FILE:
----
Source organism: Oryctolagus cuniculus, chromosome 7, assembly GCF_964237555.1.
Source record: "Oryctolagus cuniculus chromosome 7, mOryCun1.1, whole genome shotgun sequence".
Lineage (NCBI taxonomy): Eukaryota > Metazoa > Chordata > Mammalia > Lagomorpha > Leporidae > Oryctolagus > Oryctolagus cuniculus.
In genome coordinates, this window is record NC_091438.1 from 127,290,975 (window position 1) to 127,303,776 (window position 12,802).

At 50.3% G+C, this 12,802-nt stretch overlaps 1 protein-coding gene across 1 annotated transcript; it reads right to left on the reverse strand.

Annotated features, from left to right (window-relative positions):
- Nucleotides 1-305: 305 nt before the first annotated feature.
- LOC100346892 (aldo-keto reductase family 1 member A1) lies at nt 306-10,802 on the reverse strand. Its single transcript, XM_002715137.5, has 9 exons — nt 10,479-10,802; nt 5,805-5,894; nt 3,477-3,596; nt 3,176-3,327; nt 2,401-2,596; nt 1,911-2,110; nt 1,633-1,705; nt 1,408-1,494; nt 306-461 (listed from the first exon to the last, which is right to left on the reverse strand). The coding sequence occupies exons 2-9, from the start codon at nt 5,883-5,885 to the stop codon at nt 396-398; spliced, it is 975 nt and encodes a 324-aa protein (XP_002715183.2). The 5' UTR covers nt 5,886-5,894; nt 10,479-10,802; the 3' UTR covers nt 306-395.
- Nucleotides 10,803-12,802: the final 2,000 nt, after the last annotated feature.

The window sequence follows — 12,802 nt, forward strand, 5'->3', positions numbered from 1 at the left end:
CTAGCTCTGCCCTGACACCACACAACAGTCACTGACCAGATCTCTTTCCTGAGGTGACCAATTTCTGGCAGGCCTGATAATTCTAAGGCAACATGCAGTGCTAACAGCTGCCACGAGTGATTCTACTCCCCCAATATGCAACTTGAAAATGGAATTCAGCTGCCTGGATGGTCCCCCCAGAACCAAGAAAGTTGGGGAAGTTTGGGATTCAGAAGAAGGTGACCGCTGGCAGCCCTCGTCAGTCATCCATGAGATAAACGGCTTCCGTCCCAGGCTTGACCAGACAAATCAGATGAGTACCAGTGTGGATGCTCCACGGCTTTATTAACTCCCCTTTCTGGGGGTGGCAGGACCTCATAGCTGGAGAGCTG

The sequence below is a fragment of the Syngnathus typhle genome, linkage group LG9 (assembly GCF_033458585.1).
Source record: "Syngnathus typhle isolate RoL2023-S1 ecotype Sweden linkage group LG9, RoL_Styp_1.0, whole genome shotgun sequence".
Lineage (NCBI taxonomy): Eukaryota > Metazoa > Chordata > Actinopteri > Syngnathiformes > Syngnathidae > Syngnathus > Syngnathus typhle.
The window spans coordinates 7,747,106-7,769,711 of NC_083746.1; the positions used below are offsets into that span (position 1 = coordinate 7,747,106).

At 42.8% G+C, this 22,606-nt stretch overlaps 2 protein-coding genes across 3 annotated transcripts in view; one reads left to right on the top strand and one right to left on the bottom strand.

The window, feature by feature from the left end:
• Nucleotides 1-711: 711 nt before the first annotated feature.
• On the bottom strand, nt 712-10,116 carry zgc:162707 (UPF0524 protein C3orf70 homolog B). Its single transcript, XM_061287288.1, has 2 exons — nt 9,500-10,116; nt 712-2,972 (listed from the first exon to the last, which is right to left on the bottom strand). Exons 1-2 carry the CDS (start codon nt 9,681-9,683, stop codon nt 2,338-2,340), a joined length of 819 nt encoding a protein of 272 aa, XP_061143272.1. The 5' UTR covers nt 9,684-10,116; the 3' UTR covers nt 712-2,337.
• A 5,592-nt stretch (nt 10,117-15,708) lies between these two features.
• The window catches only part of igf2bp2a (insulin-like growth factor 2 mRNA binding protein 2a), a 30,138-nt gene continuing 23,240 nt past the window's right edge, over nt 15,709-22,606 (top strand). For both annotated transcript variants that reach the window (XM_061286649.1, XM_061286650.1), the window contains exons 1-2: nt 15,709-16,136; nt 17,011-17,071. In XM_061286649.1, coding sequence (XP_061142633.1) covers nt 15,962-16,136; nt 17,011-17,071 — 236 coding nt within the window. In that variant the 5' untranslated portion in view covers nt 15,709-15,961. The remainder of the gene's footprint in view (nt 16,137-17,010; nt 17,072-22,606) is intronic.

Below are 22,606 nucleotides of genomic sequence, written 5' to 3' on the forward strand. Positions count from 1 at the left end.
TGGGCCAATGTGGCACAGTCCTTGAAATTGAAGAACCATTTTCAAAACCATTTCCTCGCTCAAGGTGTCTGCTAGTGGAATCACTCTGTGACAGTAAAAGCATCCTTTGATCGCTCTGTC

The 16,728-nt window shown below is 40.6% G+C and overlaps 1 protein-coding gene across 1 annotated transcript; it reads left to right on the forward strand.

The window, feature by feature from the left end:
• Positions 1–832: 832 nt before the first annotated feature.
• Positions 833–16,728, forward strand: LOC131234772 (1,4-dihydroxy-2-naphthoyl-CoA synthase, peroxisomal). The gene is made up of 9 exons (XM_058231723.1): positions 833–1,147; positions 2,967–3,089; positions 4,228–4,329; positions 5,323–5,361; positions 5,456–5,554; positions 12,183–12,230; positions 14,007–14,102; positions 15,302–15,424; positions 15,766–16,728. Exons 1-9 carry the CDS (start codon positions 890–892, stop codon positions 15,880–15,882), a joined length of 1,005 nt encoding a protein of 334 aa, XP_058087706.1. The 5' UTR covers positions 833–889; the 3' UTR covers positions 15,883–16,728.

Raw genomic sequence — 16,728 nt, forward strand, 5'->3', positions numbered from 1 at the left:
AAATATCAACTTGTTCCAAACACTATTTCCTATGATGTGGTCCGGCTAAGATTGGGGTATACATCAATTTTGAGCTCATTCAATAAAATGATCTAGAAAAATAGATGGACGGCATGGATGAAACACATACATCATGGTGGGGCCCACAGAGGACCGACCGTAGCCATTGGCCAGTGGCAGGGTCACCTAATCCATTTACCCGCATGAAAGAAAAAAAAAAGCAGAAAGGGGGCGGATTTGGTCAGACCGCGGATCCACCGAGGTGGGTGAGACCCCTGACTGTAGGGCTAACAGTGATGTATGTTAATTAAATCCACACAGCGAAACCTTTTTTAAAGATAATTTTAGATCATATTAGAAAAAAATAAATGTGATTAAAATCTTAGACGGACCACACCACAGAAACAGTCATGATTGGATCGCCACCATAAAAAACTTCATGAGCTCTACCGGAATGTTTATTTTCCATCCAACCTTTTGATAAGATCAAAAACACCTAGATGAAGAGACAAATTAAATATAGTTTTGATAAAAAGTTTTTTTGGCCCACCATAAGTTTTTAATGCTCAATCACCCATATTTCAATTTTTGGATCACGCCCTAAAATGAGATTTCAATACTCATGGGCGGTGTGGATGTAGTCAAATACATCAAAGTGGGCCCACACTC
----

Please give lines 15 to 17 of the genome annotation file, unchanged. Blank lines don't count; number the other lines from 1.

The window spans coordinates 7,747,106-7,769,711 of NC_083746.1; the positions used below are offsets into that span (position 1 = coordinate 7,747,106).

At 42.8% G+C, this 22,606-nt stretch overlaps 2 protein-coding genes across 3 annotated transcripts in view; one reads left to right on the top strand and one right to left on the bottom strand.

The window, feature by feature from the left end: